Concussions or mild traumatic brain injury are caused due to injuries to the brain as a result of substantial blunt force injury to the head. The blow shakes the brain and prevents it from working properly for a while. This could be caused due to an accident, a fall, or even by being hit on the head with an object. While this is not an injury that is life threatening, concussions could have long-term as well as short-term complications. This is a closed head type of injury and does not involve bleeding either into the brain or under the skull. A person who has a severe concussion might suffer from extended loss of consciousness and later return to normal. A person with a mild concussion with just a feeling of being dazed or, in some cases, might suffer from very brief unconsciousness.
Signs of Mild Traumatic Brain Injury
Symptoms At A Glance
- Vomiting or Nausea.
- Loss of consciousness.
- Blurred vision.
- Changes in sleep patterns.
- Feeling more “emotional”.
- Dizziness or balance problems.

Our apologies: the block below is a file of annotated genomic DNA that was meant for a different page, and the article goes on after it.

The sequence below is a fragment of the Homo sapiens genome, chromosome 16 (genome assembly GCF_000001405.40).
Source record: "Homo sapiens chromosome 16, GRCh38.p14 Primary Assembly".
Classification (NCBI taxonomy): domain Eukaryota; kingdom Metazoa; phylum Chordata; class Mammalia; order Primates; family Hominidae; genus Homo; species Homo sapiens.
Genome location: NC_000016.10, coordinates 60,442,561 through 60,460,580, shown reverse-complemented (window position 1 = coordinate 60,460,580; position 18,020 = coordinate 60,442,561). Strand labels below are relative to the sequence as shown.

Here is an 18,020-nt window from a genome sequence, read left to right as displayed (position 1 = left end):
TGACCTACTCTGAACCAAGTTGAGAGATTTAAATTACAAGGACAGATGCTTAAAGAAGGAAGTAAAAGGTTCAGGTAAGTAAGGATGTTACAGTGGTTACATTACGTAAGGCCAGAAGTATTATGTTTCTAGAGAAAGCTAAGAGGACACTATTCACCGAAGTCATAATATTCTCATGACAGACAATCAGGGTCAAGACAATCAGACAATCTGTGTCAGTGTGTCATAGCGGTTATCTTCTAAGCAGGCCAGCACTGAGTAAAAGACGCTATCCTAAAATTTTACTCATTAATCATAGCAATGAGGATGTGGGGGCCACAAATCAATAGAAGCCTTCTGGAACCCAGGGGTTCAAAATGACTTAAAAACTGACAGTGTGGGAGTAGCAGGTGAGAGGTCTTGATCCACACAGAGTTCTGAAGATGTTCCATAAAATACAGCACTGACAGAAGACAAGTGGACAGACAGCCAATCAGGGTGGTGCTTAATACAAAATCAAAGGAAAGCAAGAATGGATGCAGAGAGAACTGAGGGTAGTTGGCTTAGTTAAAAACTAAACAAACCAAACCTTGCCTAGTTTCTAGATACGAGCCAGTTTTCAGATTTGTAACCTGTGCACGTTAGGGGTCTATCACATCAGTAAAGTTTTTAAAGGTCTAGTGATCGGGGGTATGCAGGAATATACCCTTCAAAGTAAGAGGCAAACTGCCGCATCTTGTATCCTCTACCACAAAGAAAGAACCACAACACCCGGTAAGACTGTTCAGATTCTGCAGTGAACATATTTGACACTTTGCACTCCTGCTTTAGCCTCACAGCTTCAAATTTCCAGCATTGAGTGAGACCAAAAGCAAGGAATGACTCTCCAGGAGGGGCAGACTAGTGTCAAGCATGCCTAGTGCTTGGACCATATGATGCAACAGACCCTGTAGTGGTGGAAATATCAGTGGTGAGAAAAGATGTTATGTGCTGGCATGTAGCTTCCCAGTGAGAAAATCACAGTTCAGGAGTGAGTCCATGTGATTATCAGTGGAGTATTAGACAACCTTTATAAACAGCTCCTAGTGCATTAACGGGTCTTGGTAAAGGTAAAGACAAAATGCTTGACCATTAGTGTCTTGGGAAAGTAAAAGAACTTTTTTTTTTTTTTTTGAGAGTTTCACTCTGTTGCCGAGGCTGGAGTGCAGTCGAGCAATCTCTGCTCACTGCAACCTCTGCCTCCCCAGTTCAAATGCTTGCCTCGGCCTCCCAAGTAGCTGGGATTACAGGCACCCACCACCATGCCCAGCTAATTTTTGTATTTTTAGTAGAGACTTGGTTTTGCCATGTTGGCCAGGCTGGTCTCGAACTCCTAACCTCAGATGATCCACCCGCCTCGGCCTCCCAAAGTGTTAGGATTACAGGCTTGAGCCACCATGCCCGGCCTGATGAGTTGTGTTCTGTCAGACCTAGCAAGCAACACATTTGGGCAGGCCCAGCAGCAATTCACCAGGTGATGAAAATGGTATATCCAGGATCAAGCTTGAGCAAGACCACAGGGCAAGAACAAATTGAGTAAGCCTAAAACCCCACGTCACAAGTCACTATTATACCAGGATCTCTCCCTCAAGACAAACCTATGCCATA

- Short term memory loss, where the subject would not be able to remember the injury and some events that might have happened shortly after the injury.
- Repetition of things over and over again.
- Changes in the ability to think, remember or to concentrate on things.
Symptoms That Need Emergency Medical Attention
- If the subject is a child who has lost consciousness because of the trauma.
- If the fall was from a height more than the subject’s height and if the fall was on to a very hard surface, resulting in bleeding.
- If loss of consciousness is for more than two minutes.
- If the subject is revived after the injury, but loses consciousness again.
- If there is continuous vomiting.
- If confusion persists for a long time.
- If the subject is unable to walk, and is drowsy or weak.
- If headaches are very severe.
- If there is amnesia (loss of memory).
- If the subject perseverates.
Quick Help Tips
- Allow a person to sleep if they wish after the injury, probably until the doctor arrives.
- Ensure that you are aware of all current medications and that you are also aware of the subject’s allergies to any medication, so that these can be informed to the doctor.
- You could use ice soon after the trauma as an option for first aid. Do not apply ice directly to the skin. Rather, use a soft cloth to wrap it in and then apply it for around 20 or 30 minutes, every two to four hours, for the first 48 hours.
- Some people suffer from post-concussion syndrome, wherein the symptoms reach their peak between four to six weeks after the injury and some symptoms might last for a year or more. Allow the person to take good rest and visit the doctor in case the symptoms get worse.